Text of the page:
Why is sleep important?
It is common for some people to experience sleep problems. Symptoms may include fatigue, lack of focus and short temper. These symptoms usually follow a poor night’s sleep. A rare poor night’s sleep is not an issue, but chronic changes in sleep can have adverse effects on our overall health. You may find it difficult to concentrate. You may experience low mood and be more prone to medical conditions including obesity and high blood pressure. Other potential risks include heart disease and diabetes . This can have a negative effect on a person’s quality of life. It is important we consider how to change this in order to learn How To Sleep Better.
Why do physiotherapists talk about this?
At Physioflexx Ayrshire we have discovered there are associated risks with poor sleep and injury risk. Not only from a physical perspective but also psychological. If we feel low mood and have other psychological issues associated with poor sleep, this can have negative outcomes resulting in longer rehabilitation times. Our bodies need time to recover physically and mentally. If these demands are not met, we are more susceptible to injury and pain. There is evidence to support this with increased risk of musculoskeletal injury in adolescents (Gao et al., 2019) and chronic pain in wider population (Boakye et al., 2016), amongst others.
So, how can you sleep better and what can you do about it?
Read on for some sleep advice for you to apply (adapted advice from Jeremy Christey)
- Establish how much sleep you actually get
- Some people will be convinced they have a sleep problem even if they sleep undisturbed.
- Establish how many hours you had rather than how many you think you had.
- Complete a diary within an hour of waking noting duration, quality and pattern of you sleep and be too critical or worry about what you write.
- Use your bed only for sleep (and being intimate)
- DO NOT watch TV and use your phone in bed!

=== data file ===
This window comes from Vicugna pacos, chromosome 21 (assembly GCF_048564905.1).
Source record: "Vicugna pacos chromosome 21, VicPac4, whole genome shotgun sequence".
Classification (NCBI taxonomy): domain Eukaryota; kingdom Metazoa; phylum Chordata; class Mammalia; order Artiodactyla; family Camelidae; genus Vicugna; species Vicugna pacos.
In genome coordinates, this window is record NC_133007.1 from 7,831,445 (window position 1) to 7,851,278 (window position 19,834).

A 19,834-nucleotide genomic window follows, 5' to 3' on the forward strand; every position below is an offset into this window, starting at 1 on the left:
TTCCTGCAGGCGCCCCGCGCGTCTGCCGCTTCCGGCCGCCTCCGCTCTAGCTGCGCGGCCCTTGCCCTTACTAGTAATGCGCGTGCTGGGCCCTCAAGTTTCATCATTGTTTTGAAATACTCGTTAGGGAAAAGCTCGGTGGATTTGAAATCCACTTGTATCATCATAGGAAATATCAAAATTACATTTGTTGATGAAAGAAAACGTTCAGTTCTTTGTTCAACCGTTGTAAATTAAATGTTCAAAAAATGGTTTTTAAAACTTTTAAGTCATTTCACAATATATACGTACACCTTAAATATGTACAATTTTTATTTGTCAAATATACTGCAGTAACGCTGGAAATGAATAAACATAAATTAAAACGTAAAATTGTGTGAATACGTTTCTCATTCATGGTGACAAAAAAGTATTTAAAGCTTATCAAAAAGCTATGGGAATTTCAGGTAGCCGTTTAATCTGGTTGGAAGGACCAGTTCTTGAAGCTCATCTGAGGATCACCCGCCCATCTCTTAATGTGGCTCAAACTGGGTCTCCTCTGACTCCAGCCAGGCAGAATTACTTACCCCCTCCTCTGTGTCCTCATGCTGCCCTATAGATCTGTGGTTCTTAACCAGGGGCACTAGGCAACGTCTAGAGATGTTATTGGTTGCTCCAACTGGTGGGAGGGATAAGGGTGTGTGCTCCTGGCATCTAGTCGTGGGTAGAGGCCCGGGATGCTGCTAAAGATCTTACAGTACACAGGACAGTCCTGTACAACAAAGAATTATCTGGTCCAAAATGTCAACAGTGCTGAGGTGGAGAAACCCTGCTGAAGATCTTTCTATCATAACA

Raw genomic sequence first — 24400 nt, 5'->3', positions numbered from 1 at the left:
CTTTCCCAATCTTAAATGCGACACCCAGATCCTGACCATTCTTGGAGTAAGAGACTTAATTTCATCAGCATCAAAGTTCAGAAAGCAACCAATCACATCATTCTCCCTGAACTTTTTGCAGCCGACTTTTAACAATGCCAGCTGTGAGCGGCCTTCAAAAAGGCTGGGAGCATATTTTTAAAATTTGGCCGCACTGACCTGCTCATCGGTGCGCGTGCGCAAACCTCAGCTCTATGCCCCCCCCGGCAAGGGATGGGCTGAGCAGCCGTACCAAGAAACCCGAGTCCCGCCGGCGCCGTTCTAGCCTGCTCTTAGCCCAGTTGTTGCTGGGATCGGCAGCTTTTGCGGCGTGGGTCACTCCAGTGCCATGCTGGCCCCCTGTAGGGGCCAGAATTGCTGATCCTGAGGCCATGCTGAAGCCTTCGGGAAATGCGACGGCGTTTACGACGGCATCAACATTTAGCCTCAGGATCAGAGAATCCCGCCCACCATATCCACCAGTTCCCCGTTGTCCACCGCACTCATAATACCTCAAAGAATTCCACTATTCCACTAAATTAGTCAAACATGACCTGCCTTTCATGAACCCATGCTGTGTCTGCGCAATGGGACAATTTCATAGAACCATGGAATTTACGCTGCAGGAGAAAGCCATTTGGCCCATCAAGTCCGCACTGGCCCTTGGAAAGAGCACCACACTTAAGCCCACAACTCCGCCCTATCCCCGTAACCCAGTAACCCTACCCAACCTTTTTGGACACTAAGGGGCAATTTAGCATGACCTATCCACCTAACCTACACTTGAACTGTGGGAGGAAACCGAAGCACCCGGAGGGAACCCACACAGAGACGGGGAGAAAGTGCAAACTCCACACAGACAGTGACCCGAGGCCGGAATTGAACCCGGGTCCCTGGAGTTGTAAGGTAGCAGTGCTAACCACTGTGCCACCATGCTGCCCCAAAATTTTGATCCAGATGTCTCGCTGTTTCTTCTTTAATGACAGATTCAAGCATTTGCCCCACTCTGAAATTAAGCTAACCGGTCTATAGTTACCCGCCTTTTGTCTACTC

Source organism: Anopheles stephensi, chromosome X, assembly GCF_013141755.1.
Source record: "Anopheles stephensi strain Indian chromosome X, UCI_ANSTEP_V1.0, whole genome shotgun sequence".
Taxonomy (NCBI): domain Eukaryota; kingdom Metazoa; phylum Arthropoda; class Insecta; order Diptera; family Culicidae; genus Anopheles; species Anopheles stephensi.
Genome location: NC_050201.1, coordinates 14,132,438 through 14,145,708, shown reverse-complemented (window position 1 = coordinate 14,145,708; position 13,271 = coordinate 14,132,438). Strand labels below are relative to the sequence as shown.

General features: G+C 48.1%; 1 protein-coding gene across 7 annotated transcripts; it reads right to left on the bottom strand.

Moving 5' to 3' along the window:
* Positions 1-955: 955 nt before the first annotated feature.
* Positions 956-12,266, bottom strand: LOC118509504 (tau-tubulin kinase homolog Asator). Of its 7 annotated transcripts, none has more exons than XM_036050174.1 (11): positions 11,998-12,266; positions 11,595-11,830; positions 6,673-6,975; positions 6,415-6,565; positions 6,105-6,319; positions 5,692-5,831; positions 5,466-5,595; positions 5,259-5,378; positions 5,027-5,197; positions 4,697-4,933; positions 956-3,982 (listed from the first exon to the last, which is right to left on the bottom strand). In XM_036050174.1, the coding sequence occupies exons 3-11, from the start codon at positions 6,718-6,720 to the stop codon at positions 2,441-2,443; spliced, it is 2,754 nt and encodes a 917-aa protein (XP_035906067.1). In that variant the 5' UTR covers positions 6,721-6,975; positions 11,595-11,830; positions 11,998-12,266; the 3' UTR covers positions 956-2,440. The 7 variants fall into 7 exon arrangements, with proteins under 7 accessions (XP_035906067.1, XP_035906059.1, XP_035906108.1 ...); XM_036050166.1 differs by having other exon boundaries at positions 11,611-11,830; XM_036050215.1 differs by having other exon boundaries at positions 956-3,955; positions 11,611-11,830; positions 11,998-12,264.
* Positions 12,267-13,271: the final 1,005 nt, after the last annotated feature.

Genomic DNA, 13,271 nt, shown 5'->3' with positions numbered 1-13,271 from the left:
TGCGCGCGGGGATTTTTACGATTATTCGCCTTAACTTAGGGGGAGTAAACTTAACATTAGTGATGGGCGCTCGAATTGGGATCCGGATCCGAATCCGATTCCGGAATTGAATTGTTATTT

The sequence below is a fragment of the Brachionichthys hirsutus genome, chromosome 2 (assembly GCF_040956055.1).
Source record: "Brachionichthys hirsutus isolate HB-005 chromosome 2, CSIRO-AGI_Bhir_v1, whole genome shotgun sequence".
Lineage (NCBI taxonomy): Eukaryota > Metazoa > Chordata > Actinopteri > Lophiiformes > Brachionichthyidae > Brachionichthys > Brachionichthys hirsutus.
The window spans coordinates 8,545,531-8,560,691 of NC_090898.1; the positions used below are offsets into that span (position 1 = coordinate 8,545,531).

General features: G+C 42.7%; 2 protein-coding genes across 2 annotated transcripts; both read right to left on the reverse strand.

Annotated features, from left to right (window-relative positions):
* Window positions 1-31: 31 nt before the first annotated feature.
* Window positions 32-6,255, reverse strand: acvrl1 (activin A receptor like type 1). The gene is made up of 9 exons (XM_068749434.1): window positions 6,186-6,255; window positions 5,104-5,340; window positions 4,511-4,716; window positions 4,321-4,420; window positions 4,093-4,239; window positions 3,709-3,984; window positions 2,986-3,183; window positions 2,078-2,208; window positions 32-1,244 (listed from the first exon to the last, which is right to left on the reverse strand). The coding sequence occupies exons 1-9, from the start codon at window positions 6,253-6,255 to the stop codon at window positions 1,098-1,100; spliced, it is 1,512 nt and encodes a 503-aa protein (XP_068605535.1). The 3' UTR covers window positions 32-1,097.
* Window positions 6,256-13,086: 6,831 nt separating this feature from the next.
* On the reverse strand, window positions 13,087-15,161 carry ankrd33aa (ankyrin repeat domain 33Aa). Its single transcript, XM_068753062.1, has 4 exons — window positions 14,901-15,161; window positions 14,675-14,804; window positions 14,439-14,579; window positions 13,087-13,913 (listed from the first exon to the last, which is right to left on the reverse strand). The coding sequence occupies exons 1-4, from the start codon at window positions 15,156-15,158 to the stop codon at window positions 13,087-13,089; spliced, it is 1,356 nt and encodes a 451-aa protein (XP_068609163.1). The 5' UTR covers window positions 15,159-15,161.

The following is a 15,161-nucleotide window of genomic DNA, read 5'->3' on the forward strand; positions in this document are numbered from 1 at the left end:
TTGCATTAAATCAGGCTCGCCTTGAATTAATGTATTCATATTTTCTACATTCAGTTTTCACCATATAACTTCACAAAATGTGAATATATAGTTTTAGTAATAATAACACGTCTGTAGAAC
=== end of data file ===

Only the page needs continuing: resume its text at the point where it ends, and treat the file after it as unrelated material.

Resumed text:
- If you are awake for more than 15 minutes during the night- get up and read. but make it something boring e.g. instruction manual until you get tired then, return to bed.
- Learn about your circadian rhythm
- This refers to your “internal clock” and changes between low and high wakefulness levels throughout the day.
- Do not set a rigid bed-time .
- More important to go to bed when you are tired and sleepy.
- DO have a fixed wake up time!
- Get light/daylight in the morning
- Research suggests 10,000 lumens or more.
- Open the curtains and get outside if possible.
- Could try a light alarm that illuminates the room as you wake.
- Keep your room cool
- If your room is too warm and stuffy you are likely to get disturbed by this.
- Try a duvet each if you sleep with a partner.
- Avoid napping
- But if you must- keep it less than 20 mins.
- Napping causes your body to reset and delays the time at which you would normally be tired.
- Avoid caffeine in the afternoon
- Set realistic goals e.g. no caffeine after 3pm and then bring it forward as you are able.
- If you are interested in learning more…
- Self-help book: Insomnia and Sleep Problems by Colin A. Espie
- 6-week CBT programme
Increased risk of musculoskeletal injury in adolescents with chronic lack of sleep (Gao, B., Dwivedi, S., Milewski, M.D. and Cruz Jr, A.I., 2019. Chronic lack of sleep is associated with increased sports injury in adolescents: A systematic review and meta-analysis. Orthopaedic Journal of Sports Medicine, 7(3_suppl), p.2325967119S00132.)
Complex relationships between chronic pain, depression and sleep disruption (Boakye, P.A., Olechowski, C., Rashiq, S., Verrier, M.J., Kerr, B., Witmans, M., Baker, G., Joyce, A. and Dick, B.D., 2016. A critical review of neurobiological factors involved in the interactions between chronic pain, depression, and sleep disruption. The Clinical journal of pain, 32(4), pp.327-336.)